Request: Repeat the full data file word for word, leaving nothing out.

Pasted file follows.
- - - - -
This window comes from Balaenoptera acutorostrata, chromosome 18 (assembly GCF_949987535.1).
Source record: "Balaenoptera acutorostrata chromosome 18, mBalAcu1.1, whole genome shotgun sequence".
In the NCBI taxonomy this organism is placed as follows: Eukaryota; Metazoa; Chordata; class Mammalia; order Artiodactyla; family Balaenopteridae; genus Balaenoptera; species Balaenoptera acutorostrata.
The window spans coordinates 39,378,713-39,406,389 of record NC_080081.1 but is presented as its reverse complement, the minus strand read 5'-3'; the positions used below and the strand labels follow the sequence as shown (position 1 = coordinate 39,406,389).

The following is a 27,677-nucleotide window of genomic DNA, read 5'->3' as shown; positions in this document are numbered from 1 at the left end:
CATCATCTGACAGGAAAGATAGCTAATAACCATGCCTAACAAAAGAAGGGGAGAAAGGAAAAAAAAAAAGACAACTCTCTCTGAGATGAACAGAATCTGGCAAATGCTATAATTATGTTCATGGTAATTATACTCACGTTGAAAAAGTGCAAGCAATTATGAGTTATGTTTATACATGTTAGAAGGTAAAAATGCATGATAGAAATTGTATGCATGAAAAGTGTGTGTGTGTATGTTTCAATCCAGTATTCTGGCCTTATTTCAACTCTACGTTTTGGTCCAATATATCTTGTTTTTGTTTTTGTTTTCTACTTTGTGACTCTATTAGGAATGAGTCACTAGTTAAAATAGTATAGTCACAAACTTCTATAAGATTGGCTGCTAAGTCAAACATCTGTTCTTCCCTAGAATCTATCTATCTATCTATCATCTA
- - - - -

This window comes from Balaenoptera acutorostrata, chromosome 18 (assembly GCF_949987535.1).
Source record: "Balaenoptera acutorostrata chromosome 18, mBalAcu1.1, whole genome shotgun sequence".
In the NCBI taxonomy this organism is placed as follows: Eukaryota; Metazoa; Chordata; class Mammalia; order Artiodactyla; family Balaenopteridae; genus Balaenoptera; species Balaenoptera acutorostrata.
The window spans coordinates 39,378,713-39,406,389 of record NC_080081.1 but is presented as its reverse complement, the minus strand read 5'-3'; the positions used below and the strand labels follow the sequence as shown (position 1 = coordinate 39,406,389).

The following is a 27,677-nucleotide window of genomic DNA, read 5'->3' as shown; positions in this document are numbered from 1 at the left end:
CATCATCTGACAGGAAAGATAGCTAATAACCATGCCTAACAAAAGAAGGGGAGAAAGGAAAAAAAAAAAGACAACTCTCTCTGAGATGAACAGAATCTGGCAAATGCTATAATTATGTTCATGGTAATTATACTCACGTTGAAAAAGTGCAAGCAATTATGAGTTATGTTTATACATGTTAGAAGGTAAAAATGCATGATAGAAATTGTATGCATGAAAAGTGTGTGTGTGTATGTTTCAATCCAGTATTCTGGCCTTATTTCAACTCTACGTTTTGGTCCAATATATCTTGTTTTTGTTTTTGTTTTCTACTTTGTGACTCTATTAGGAATGAGTCACTAGTTAAAATAGTATAGTCACAAACTTCTATAAGATTGGCTGCTAAGTCAAACATCTGTTCTTCCCTAGAATCTATCTATCTATCTATCATCTA